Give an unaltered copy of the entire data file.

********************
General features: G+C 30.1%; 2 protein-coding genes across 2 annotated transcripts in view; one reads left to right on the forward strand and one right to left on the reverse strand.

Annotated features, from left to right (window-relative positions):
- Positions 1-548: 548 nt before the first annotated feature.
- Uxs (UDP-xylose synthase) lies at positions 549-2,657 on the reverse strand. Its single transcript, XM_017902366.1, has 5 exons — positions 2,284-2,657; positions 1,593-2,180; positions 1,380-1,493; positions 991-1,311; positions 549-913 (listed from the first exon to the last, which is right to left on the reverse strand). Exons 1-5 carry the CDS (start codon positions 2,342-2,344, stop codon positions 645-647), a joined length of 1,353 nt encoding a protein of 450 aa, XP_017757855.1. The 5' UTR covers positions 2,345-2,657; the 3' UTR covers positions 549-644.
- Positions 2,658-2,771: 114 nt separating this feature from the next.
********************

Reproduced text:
General features: G+C 30.1%; 2 protein-coding genes across 2 annotated transcripts in view; one reads left to right on the forward strand and one right to left on the reverse strand.

Annotated features, from left to right (window-relative positions):
- Positions 1-548: 548 nt before the first annotated feature.
- Uxs (UDP-xylose synthase) lies at positions 549-2,657 on the reverse strand. Its single transcript, XM_017902366.1, has 5 exons — positions 2,284-2,657; positions 1,593-2,180; positions 1,380-1,493; positions 991-1,311; positions 549-913 (listed from the first exon to the last, which is right to left on the reverse strand). Exons 1-5 carry the CDS (start codon positions 2,342-2,344, stop codon positions 645-647), a joined length of 1,353 nt encoding a protein of 450 aa, XP_017757855.1. The 5' UTR covers positions 2,345-2,657; the 3' UTR covers positions 549-644.
- Positions 2,658-2,771: 114 nt separating this feature from the next.